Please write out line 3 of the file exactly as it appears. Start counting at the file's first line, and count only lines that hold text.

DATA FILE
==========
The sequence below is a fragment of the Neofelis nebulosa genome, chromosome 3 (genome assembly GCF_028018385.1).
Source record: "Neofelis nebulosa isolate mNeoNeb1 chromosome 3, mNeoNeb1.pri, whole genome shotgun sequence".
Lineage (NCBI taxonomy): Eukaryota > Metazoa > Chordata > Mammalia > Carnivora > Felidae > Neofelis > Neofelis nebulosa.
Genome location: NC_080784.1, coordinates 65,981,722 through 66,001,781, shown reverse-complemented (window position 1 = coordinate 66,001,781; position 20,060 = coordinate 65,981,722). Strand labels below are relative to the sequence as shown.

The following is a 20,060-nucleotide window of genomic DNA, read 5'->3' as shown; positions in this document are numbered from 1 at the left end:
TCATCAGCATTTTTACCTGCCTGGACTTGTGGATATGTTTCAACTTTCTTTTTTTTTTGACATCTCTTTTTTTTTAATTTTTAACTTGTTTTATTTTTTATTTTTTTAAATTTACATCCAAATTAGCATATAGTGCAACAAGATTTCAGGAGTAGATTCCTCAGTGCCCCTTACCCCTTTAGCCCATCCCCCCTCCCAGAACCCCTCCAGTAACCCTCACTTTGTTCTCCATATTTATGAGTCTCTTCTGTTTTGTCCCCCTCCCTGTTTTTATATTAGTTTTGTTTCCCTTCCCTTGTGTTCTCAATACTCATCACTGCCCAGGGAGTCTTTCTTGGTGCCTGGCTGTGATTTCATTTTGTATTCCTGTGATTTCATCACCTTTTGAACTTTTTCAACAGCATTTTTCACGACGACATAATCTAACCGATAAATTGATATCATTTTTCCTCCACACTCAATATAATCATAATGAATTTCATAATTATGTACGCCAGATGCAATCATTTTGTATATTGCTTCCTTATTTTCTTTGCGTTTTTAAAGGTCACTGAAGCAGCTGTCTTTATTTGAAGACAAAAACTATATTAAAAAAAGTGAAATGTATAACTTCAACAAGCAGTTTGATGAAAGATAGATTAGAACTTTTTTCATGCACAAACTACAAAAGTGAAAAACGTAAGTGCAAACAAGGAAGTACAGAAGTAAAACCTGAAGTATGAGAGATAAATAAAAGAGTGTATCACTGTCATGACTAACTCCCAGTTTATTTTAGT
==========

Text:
Lineage (NCBI taxonomy): Eukaryota > Metazoa > Chordata > Mammalia > Carnivora > Felidae > Neofelis > Neofelis nebulosa.